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Duterte forcing standoff with Catholic Church

Philippine church leaders dare president-elect to expose 'sins of churchmen'

Joe Torres and Mark Saludes, Manila

Joe Torres and Mark Saludes, Manila

Published: May 23, 2016 09:51 AM GMT

Updated: May 23, 2016 10:00 AM GMT

Duterte forcing standoff with Catholic Church

Philippine President-elect Rodrigo Duterte's vulgar denunciation of the country's bishops was condemned by church officials. (ucanews.com photo by Joe Torres)

Philippine church leaders dared President-elect Rodrigo Duterte, who lambasted the Catholic Church on May 22 as "the most hypocritical institution," to reveal the "sins of churchmen" for these to be corrected.

"If he says that he knows of some bishops and priests with children, I think he should reveal this and give the proper evidence so that the church can do something about it," said Archbishop Oscar Cruz, former president of the Philippine bishops' conference.

The retired prelate of Lingayen-Dagupan said the Catholic Church never claimed that there are no bad bishops and priests. 

"Of course there are," said Archbishop Cruz, who heads the bishops' legal office and the conference's National Tribunal of Appeals and Dispensation Section. "I know that because that is my work," he added.

The prelate said the Catholic Church has a built-in mechanism "to see to it that churchmen keep their promises and wherefore, if they violate, the church will also impose penalty according to church laws."


Lambasting bishops

In an interview in the local Tagalog language over the weekend, Duterte called the country's bishops "sons of bitches" who have been asking favors from the government while the poor could not even afford to eat and buy medicine.

"You sons of bitches, aren't you ashamed? You ask so many favors, even from me," said Duterte, who has drawn the wrath of Catholic bishops last year for cursing Pope Francis.

The president-elect drew flak after using offensive language to criticize the pontiff for causing a traffic jam in Metro Manila during his visit to the Philippines in January 2015.

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"You know the most hypocritical institution? The Catholic Church," Duterte said in a news conference.

Duterte claimed that the May 9 presidential election was a "referendum between me and the Catholic Church."

"Look, were they able to stop me?" he said. "I'm sorry, your fundamental beliefs do not solve the problems of the country," Duterte said.

He blamed the church for the failure of the government's family planning program after learning that a woman in a nearby slum had given birth to her 10th child over the weekend.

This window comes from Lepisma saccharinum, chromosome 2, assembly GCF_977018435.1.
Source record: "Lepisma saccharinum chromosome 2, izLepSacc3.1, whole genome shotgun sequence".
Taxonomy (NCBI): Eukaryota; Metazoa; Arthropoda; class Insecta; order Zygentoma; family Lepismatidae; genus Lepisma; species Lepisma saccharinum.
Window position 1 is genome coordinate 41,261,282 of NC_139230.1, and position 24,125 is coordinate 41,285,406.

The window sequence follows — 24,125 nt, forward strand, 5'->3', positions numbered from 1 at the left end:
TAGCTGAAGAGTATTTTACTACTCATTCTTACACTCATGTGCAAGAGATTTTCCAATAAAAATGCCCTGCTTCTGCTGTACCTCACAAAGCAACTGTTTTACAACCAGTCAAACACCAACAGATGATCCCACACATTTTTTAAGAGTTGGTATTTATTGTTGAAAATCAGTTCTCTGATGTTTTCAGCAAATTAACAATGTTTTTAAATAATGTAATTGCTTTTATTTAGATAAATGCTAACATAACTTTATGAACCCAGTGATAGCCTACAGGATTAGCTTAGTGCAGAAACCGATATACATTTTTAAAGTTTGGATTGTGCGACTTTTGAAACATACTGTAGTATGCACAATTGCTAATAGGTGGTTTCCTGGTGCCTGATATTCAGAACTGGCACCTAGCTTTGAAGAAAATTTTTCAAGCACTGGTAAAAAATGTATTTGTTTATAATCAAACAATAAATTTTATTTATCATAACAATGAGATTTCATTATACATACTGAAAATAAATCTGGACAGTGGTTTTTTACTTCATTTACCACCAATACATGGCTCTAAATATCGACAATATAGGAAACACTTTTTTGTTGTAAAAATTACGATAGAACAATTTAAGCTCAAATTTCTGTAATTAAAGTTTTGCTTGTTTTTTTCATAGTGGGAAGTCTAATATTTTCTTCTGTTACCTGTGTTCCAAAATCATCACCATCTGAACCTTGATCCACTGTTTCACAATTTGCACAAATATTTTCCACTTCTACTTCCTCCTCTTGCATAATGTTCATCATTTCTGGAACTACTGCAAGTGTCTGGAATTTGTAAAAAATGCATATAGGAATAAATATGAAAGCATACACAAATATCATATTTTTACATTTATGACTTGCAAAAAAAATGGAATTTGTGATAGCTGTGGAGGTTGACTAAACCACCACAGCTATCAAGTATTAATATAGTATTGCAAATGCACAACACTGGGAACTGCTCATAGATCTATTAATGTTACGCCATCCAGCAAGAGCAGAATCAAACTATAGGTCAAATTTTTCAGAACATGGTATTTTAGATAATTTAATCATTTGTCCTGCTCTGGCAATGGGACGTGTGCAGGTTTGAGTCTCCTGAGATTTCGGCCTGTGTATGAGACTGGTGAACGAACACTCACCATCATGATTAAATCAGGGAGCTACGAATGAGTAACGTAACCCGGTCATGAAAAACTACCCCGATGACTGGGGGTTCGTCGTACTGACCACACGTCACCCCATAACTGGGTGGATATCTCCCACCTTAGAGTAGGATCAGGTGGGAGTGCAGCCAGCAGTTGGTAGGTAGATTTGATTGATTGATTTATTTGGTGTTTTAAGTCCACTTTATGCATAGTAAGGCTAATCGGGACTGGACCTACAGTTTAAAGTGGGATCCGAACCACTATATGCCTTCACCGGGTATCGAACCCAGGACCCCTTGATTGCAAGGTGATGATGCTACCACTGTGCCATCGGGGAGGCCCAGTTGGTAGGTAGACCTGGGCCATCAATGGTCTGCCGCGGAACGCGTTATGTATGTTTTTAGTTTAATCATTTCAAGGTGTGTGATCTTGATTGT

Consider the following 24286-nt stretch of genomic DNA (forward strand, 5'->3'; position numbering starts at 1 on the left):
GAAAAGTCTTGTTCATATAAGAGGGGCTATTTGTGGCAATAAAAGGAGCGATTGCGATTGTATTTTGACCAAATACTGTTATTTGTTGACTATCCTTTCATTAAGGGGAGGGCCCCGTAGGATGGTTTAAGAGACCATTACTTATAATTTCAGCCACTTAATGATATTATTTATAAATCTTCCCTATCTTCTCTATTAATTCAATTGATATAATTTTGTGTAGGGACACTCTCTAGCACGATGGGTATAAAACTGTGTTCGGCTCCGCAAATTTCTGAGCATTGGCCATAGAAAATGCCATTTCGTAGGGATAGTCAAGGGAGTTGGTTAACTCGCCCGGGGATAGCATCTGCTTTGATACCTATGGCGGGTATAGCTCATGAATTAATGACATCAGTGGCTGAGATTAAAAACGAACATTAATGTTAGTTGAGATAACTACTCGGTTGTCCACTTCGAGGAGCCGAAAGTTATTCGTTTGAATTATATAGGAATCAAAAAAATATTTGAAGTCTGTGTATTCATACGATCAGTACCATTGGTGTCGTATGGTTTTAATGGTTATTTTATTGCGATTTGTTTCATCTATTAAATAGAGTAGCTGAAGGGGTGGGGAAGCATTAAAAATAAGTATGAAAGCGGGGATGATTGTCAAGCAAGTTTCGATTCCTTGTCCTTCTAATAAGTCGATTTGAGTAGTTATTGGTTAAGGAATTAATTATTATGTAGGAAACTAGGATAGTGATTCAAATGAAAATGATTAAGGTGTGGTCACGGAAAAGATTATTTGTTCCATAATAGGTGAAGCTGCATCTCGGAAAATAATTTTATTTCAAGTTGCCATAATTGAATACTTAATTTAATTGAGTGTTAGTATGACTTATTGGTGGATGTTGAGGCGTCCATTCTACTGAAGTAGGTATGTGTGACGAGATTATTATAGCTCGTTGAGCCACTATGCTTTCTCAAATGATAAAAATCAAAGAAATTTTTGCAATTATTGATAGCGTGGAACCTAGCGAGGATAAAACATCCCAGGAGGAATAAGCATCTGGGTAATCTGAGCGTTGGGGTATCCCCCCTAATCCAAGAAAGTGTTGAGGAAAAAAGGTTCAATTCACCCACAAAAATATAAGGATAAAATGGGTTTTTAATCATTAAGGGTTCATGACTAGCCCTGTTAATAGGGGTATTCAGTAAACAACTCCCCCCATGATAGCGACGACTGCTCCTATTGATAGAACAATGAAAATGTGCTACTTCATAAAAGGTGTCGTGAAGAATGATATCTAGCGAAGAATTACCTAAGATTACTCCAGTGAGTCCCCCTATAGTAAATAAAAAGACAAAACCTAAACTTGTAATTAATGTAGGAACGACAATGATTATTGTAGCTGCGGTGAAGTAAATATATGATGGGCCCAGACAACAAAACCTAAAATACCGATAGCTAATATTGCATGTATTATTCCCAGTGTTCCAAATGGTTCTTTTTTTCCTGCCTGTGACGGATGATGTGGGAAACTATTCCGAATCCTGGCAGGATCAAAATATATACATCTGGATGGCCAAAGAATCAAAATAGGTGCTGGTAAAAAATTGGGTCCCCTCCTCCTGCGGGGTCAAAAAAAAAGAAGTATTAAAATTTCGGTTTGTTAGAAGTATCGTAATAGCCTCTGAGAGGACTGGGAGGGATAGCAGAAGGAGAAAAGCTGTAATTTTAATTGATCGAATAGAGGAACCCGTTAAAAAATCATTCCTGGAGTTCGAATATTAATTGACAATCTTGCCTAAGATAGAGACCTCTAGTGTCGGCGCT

Duterte said he will "do something about overpopulation" even if he would offend church leaders. "I defy the opinion or the belief of the church," he said.

"If I start naming the bishops who got married and have women in their lives, the Catholic Church will explode," he said.

He challenged church leaders to a debate, saying that he would lecture "the sins of the Catholic Church and whether or not you are still relevant."


Nothing new

Benedictine Sister Mary John Mananzan, a leading human rights activist in the Philippines, said there is nothing new to what Duterte said.

"There are hypocrites in all institutions but it does not make all the bishops or the whole institution hypocritical," said Sister Mananzan. "The whole clergy is only one percent of the church."

"And who are really closest to the people in need and suffering and to whom do they go for help and consolation? Aren't they the members of the church?" the nun said.

"Yes, bishops, priests, religious men and women, lay church workers, the parishioners, all these constitute the Catholic church," said Sister Mananzan.

Bishop Pedro Arigo of Palawan found Duterte's statement "strange" considering that during the election campaign the Davao mayor "always made courtesy calls on priests and bishops."

"It is a reactionary blanket condemnation of the institution and the Catholics who voted for him," said Arigo.


Duterte should also listen

Several Catholic missionaries who are working in the southern region of Mindanao, from where Duterte comes from, expressed hope that the president-elect will listen to other opinions.

"I hope his leadership will respect and dialogue with other religions and cultures," said Oblate missionary Father Jonathan Domingo. 

"Only by talking and listening to one another, can we bring peace to our society," he said.

Father Arvin Bellen, a Claretian missionary also in Mindanao, said Duterte's anti-clericalism is obvious in his statement.

"The church is both saint and sinner. As Pope Francis said, the 'church is a hospital for sinners not a museum of saints,'" said Bellen.

"What is important is we admit our mistake and we make concrete actions to address it," he said.


No need for debate

Several  church leaders reached by ucanews.com declined to comment for fear that they might not help "the climate for real dialogue."

But Archbishop Cruz said there is no need to debate with Duterte.

"Debates do not resolve matters. If he wants to expose what he knows about the mistakes or sins of churchmen, please do so. There is no problem," Archbishop Cruz said.

The retired prelate said it will take more than Duterte to bring down the church.

"The church has undergone many trials and difficulties in 2,000 years … So it may be good for the good mayor and incoming president to know these things," said Cruz.

"The churchmen will be there ... that is with or without [Duterte]," he said.

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